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I've wanted to install a CI server for a big project for quite some time, but didn't have the time needed, nor the people above me cared too much about it, they just said "that's interesting, and it could save us some time" but never made anything for it...

I alreayd had some experience with CC.NET, but just in small projects, and for the sake of learning the basics of it. Lately had a bit more of spare time, so decided to give TeamCity a try, and set it for the big project.

There are, however, two problems popping out at me when dealing with references:

1) When working with multiple projects, I try not to make big solutions containing all of them (plus is not always possible), since I also work with SVN, I use the relative paths that point to the compiled assemblies from the other projects (eg.: ....\Library A\trunk\Library\bin\release\LibraryA.dll). It has always worked well for me and the co-workers that have participated in the project, but I'm having difficulties to make the TC project to pick it up, how should I set up my dependencies?

2) One of the libraries is made by another company, and the SVN repository is shared with them. They recently had to add access to an Oracle DB, and they work with the Oracle Data Provider, which seems to work with an assembly registered in the GAC, but when building the solution, it outputs another similar assembly but with a different assembly version (correct me if I'm wrong, I've always worked with the built-in Oracle provider since it was more than enough). At my company side, we work with that "output assembly", and the project compiles and works fine, but we previously have to change the reference, and modifying the project file in the repository would not be possible, is there any work-around for this?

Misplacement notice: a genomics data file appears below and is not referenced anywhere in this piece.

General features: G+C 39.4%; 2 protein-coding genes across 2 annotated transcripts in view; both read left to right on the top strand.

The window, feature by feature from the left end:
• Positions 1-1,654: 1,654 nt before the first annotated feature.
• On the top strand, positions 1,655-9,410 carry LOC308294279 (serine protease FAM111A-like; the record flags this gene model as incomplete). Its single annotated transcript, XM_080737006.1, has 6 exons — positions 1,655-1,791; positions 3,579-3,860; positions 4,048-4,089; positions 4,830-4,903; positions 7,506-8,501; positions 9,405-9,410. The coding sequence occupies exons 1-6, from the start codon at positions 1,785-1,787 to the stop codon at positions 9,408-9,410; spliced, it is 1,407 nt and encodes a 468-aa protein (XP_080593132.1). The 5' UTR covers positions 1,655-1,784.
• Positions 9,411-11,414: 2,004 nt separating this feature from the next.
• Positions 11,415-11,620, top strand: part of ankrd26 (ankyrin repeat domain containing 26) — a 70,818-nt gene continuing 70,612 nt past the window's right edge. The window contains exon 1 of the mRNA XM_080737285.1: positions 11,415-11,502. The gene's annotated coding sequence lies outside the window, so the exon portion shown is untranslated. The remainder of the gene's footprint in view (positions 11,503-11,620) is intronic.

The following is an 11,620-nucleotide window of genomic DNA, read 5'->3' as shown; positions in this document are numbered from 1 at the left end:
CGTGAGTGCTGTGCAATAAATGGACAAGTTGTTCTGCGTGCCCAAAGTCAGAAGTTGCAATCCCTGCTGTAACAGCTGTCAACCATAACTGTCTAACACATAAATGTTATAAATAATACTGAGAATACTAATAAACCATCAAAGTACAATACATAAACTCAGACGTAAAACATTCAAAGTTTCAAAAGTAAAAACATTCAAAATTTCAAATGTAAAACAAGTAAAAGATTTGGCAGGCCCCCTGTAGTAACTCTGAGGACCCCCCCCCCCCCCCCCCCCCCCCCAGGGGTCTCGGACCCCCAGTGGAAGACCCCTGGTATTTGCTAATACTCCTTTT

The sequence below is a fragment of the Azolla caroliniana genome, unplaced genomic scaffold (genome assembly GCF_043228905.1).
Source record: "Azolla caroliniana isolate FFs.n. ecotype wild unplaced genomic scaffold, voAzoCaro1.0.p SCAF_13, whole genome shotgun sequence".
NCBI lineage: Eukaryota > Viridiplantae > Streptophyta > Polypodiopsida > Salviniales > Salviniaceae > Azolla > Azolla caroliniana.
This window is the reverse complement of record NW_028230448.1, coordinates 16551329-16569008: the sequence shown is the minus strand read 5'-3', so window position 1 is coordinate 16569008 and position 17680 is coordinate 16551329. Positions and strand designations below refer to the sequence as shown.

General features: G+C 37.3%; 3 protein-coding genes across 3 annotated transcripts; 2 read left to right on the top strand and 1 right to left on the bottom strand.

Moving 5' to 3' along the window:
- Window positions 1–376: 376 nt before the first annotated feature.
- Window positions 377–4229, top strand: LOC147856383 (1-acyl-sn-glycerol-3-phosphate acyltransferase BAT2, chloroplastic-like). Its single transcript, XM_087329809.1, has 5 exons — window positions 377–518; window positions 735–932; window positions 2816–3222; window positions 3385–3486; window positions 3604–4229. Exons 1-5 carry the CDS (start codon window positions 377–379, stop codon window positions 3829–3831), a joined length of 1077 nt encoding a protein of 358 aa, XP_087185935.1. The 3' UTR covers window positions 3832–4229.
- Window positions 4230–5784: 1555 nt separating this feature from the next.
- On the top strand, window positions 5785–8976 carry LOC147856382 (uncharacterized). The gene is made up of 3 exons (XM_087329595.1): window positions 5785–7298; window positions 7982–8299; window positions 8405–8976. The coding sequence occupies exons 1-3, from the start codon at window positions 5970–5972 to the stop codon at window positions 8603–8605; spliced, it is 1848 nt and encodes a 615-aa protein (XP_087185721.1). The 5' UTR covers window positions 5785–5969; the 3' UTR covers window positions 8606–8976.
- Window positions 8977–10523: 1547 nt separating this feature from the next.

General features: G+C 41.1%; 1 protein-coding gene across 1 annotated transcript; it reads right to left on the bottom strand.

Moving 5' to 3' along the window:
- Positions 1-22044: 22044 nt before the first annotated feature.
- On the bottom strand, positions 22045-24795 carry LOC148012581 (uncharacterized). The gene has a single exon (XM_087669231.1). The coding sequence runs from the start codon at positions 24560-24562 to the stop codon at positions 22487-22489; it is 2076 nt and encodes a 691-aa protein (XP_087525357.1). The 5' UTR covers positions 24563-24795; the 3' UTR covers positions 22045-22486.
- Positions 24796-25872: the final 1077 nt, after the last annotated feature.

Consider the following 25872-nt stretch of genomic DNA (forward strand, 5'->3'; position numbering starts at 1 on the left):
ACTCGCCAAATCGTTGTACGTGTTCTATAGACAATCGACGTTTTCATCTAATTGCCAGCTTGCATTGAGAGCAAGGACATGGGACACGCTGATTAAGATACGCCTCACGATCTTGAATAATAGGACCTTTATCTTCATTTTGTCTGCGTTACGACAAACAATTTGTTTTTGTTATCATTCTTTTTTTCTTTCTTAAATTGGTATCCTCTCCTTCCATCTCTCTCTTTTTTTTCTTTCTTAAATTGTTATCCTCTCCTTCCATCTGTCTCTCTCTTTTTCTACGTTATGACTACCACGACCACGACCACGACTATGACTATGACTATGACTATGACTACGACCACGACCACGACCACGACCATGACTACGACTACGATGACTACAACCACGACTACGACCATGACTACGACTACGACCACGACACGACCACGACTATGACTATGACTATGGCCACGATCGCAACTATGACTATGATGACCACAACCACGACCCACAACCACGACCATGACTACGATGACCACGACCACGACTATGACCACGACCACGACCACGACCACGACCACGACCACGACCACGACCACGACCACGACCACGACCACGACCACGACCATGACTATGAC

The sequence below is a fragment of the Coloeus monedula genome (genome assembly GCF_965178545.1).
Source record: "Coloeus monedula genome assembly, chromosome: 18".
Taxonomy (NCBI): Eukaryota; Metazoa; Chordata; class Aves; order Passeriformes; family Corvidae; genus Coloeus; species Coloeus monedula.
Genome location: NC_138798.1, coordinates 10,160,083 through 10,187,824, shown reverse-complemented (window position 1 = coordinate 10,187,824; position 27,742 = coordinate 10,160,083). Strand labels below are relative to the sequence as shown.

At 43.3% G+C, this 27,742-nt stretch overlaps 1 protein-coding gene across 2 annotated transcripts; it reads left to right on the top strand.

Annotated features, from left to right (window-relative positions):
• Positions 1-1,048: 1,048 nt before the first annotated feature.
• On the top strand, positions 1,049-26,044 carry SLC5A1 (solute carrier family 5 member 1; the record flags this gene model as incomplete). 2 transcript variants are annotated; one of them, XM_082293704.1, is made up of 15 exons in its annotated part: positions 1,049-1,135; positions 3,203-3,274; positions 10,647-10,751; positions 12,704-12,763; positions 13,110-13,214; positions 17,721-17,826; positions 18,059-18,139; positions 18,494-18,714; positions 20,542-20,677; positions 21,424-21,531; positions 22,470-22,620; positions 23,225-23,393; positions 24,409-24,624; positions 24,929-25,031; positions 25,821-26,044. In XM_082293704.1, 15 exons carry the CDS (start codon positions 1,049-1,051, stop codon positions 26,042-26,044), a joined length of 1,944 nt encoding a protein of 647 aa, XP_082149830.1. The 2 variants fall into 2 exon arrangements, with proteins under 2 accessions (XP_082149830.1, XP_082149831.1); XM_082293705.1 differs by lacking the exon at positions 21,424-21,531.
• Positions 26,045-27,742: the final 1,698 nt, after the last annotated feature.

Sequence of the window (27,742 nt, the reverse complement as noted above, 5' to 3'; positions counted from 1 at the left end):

Thanks for your replies.

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4 Answers 4

For 1) you can use Svn externals to grab assemblies and other dependencies from other projects when your project is built by TC.

You can also set TC to detect when externals have changed and build the project with the latest versions, or you can chain TC projects together so they build in sequence.

I've put alot of time into getting a CI server up and running at our place and it has really paid off. It still takes a bit of time to keep things ticking over but would seriously recommend you get something up and running.

Sorry can't help you with 2).

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Thanks for your reply, however, it's not what I'm looking for, as we don't upload our binaries to our repository. I didn't know about externals, so it's always nice to learn new things, thanks again. I've read about the VCS checkout rules, although I'm still wondering if that's what I'm looking for. –  Neverbirth Sep 16 '10 at 7:52

For 1) You could set the ReferencePath for the Projects and point to the Directories with the compiled Assemblies.

In our TC Configuration we load all TeamCity Dependencies to a SubDirectory called "Dependencies" and set the ReferencePath for the Compiler to this Directory.

With the MSBuild Runner this is very easy:

In den .proj for the Build you need to define a Property (we call it ReferencePath)


And then call the MSBuild Task with it:

<MSBuild Projects="$(ProjectFiles)" Properties="Configuration=Release;ReferencePath=$(ReferencePath)" Targets="Rebuild" />

@(ProjectFiles) is a simple ItemGroup that collects all .csproj-Files.

    <ProjectFiles Include="$(MSBuildProjectDirectory)\**\*.csproj" />
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Nice to know about that as well, I've also learnt that you can add conditions to the references, only used them for running targets. –  Neverbirth Sep 24 '10 at 9:16

Solved #2 by modifying the reference properties and setting it not to look for the specific version. The other company seems to have accepted it.

Still haven't had the time check the VCS Checkout rules for #1.

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up vote 0 down vote accepted

Thanks for all the replies, learnt a couple new things.

Yesterday could play a bit more with TC, learnt more about VCS checkout rules, and found out, that #1 can be easily solved with artifacts (with that name I didn't realize at first what they were), so I'm using that and my projects are built with no problems so far.

What do you people think about this approach? The libraries giving me problems where "core" libraries of the same project, so I already had set a project for them as well.

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Marked this reply as the answer as it is what is solving my problem and got no further comments or replies. Checked the other answers as useful. –  Neverbirth Sep 28 '10 at 17:59

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